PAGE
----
A German pensioner has been convicted of possession of illegal weapons after a court heard that he 'used WWII tank as a snow plough'.
The 45-ton Panther tank was part of a jaw-dropping arsenal that included a flak cannon and multiple other items of World War II-era military equipment.
The 84-year-old, whose name was not shared because of German privacy laws, was ordered to sell or donate the tank and the anti-aircraft cannon to a museum or a collector within the next two years.
He was also slapped with a suspended prison sentence of 14 months and ordered to pay a fine of 250,000 euros, around £213,000, the German news agency dpa reported.
The state district in the northern city of Kiel, on Germany’s Baltic Sea coast, heard that the defendant's stash was found in a 2015 raid on his storage facility, as part of an investigation into black market Nazi-era art.
The search also turned up two bronze horse statues which once stood in front of Adolf Hitler’s chancellery. They were in another man's hands.
Authorities also seized machine guns, automatic pistols and more than 1,000 rounds of ammunition during the raid.
It was not a secret stash, according to local media, who reported in 2015 that the pensioner even used the Panther tank as a snow plough on one occasion.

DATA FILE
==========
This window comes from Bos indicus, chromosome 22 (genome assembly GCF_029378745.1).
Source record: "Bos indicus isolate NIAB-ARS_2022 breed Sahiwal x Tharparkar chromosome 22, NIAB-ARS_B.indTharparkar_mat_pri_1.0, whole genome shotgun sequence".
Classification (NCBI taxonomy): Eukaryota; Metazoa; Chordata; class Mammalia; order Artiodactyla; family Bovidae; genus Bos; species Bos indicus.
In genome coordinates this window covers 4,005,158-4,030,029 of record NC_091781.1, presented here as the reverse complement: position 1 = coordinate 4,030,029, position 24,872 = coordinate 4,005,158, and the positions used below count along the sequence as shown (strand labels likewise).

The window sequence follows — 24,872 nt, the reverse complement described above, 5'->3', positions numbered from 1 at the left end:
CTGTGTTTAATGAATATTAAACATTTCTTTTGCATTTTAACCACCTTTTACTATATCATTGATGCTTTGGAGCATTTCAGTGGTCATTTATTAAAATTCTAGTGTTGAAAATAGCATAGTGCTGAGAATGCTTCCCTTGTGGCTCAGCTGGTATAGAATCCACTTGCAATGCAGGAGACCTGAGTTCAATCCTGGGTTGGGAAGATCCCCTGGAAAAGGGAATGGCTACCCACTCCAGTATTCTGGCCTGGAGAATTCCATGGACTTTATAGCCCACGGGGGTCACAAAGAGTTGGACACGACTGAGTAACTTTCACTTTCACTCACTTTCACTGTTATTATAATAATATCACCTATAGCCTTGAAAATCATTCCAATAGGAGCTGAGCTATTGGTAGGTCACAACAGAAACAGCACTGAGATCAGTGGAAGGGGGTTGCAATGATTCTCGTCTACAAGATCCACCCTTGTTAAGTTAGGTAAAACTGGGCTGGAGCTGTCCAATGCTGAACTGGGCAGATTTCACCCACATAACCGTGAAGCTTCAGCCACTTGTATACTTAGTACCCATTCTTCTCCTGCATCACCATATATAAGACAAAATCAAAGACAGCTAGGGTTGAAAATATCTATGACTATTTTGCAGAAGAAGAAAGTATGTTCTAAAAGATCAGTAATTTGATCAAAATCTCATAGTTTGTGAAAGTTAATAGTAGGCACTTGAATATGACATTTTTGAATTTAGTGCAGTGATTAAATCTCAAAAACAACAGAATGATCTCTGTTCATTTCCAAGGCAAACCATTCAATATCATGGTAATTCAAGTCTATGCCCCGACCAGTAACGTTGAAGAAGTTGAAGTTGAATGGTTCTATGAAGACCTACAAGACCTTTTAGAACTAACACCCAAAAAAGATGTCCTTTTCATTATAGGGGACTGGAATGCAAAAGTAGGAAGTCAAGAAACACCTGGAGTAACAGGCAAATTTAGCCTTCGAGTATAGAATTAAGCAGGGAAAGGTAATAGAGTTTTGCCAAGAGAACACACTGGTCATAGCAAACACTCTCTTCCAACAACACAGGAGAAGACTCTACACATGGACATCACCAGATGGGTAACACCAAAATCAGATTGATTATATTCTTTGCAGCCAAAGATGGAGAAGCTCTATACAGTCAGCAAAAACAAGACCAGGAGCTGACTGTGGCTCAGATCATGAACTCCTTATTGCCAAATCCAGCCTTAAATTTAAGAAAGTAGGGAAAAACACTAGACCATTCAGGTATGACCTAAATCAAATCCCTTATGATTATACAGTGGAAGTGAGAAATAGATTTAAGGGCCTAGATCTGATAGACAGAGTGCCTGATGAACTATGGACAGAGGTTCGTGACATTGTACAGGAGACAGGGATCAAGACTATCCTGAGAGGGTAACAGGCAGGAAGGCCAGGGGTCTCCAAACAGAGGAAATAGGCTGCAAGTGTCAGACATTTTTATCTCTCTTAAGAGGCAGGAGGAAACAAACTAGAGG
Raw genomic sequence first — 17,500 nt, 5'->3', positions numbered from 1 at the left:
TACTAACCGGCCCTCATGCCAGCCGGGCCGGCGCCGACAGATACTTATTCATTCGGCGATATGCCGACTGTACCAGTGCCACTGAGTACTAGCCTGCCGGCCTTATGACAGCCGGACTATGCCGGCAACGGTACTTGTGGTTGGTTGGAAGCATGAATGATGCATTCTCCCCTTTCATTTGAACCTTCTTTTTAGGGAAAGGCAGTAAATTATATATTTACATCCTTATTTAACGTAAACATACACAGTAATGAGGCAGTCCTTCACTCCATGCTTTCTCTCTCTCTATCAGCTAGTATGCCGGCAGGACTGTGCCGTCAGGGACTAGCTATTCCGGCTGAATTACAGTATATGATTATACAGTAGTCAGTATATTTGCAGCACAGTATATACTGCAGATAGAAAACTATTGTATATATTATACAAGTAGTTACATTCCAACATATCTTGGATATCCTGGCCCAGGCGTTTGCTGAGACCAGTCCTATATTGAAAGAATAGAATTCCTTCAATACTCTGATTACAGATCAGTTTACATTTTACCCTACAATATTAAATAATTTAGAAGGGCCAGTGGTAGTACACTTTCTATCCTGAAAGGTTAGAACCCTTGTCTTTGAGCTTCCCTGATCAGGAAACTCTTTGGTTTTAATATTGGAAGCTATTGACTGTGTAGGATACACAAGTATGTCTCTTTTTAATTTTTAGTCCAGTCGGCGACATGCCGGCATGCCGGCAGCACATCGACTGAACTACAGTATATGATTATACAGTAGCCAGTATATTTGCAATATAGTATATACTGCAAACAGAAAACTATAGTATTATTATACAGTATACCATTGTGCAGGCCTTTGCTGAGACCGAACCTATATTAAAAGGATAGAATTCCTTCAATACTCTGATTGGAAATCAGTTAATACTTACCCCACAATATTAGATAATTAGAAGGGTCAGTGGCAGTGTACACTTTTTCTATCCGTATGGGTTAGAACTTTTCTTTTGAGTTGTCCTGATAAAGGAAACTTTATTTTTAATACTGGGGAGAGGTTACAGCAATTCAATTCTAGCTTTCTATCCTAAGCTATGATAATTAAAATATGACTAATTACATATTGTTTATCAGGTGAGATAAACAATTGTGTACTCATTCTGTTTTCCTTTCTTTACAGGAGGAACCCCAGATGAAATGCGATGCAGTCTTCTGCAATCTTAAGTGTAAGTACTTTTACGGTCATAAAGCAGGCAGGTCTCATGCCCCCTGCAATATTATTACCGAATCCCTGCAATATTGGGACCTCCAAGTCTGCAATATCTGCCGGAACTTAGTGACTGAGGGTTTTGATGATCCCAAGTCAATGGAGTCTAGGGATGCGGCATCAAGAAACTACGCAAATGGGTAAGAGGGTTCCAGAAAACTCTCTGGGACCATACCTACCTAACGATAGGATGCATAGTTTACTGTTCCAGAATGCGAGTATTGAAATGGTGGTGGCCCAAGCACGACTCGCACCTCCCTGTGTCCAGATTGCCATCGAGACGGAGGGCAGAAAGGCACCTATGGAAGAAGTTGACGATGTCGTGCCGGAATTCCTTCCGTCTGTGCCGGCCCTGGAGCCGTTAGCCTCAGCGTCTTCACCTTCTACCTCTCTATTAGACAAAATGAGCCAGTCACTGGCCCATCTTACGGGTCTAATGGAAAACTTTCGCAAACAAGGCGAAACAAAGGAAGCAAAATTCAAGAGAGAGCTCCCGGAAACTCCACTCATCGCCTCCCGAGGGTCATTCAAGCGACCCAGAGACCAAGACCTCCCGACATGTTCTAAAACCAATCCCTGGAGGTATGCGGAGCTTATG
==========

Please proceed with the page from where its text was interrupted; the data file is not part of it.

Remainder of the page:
At the time, a debate arose as to whether the military collector has broken Germany's War Weapons Control Act.
This act regulates the manufacture, sale, and transport of weapons of war and basically states that anyone involved in such activity should have a license.
In court at the end of July this year the defendant's lawyers said that because the weapons are no longer functional, he did not break the law, RT reported.
Reports stated that the defendant would accept a lower fine of €50,000, but prosecutors argued that the weapons could still be used.
According to the defendant's lawyer, a US museum wants to buy the Panther tank, with militaria collectors interested in the 70 assault rifles and numerous pistols owned by him, Die Welt newspaper reported.
Source: Read Full Article